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At work, I had offered to organise a National Conference of Librarians in my particular field of work.  I’d been to one the year before, and had met some really nice colleagues, and I had offered (in a moment of madness!) to host the next one.  The date was duly set for August 1998, and I and my little team of two helpers started to plan for it.

In October we were called back to the clinic for scans and discussion about the drugs that I would be taking.  Everything was OK, and we informed our GP.  He very kindly said that he would buy the drugs for us, and as they would have cost a couple of thousand pounds we were very grateful.  His only condition was that he would keep them and I would go to the surgery every day so that he could give me the injections; that was fine by me because I didn’t want to do them myself in case I didn’t do them properly.  I’d heard (and guessed) that it is not easy injecting yourself in the back of your thigh, and I wanted a professional to do them so that I’d know they’d been done properly and in the right place.  So we accepted his kind offer, and waited for the call from the clinic that would tell us when to start.

In the meantime we went to a nearby Christmas Barn Dance with our parents, and of course other couples were there with their families; Mums, Dads, children and babies, three generations, all having fun.  We shouldn’t have done it, I know, because it tempted Fate, but it was impossible to watch the little’uns dancing on the floor and wondering whether the next year we would have our own baby with us.

There they were, everyone else’s children – laughing, hopping up and down and swinging their arms in time to the music, rushing to grab their Dad’s knees because they wanted to dance with him, chasing each other under the tables and having a whale of a time.  One day, our children might be joining them.  We were going to start our Adventure really soon!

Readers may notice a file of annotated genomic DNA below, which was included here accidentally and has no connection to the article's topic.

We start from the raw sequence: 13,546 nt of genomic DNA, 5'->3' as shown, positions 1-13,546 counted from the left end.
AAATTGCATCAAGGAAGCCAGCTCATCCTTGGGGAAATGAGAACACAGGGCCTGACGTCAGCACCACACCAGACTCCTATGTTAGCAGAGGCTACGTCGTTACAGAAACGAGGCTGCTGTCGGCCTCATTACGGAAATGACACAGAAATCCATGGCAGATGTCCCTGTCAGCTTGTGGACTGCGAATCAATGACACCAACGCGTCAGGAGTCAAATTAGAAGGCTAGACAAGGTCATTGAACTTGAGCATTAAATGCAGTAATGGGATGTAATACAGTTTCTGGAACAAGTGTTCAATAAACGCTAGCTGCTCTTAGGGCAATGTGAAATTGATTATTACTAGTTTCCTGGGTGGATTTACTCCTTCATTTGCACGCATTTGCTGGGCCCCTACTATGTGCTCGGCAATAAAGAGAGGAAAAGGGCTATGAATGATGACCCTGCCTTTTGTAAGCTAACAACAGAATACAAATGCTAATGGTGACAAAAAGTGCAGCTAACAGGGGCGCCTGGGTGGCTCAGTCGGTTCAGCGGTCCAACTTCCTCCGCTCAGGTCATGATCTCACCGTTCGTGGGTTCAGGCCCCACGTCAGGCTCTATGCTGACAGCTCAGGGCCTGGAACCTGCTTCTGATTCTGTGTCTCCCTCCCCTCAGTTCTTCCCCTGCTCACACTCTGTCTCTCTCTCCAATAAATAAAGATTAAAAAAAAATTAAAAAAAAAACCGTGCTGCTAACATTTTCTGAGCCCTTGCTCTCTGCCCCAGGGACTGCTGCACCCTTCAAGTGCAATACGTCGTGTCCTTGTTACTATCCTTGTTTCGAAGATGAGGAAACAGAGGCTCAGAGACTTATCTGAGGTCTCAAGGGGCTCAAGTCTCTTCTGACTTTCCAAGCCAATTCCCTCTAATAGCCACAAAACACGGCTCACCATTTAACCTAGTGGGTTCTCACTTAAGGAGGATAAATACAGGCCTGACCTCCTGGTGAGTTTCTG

Two weeks later we had our office lunch, followed by a Christmas evening out with my three best friends.  All this time we had kept our secret.  I didn’t want to tell anybody what we were doing – not because we were ashamed, of course, but because I wanted to be like ‘everybody else’.  I wanted, one day, for H and me to call on my parents and his, and break the Wonderful News!!  To them first, then the rest of the family, then friends and work colleagues; how I wanted to see the joy on their faces!

If we started our treatment soon and were successful, then the first and most dangerous three months of our pregnancy would be over by March, and we could announce it to the world.  Of course we might have told our parents as soon as we had news that the treatment had worked, two weeks after embryo transfer – we might not have been able to keep the fantastic news to ourselves any longer!

I had this glorious daydream, that we’d invite both sets of parents out to lunch on Mothers’ Day.  We’d bring their presents, and get there first.  I’d tie a balloon to each of their chairs saying "Happy Mothers’ Day!" – and I would tie one to mine, as well…….

They would come in and be pleasantly surprised to see the balloons and pressies and one of them would suddenly realise that I had a balloon too, and would remark upon it – whereupon I would say – "Well, that’s because I’m a Mum too – or I will be in September!"

Oh, can you imagine the joy that would follow that!  Tears would roll down my face whenever I thought of that day.  I hugged that picture to myself for weeks.  Every atom that is part of me kept trying to wipe that picture from my head, but there was a rebel atom in my brain, and I only had to relax for a nanosecond and it would bring out that picture again.  It was the atom that kept me going, the one that, in the face of doom and disaster, has always given me a nudge and said "Ah, but you never know – it MIGHT happen…."

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About Linda Weeks

About my life with the daughter I thought I'd never have - but I did, thanks to a wonderful anonymous egg donor, to whom I will be forever grateful. xx
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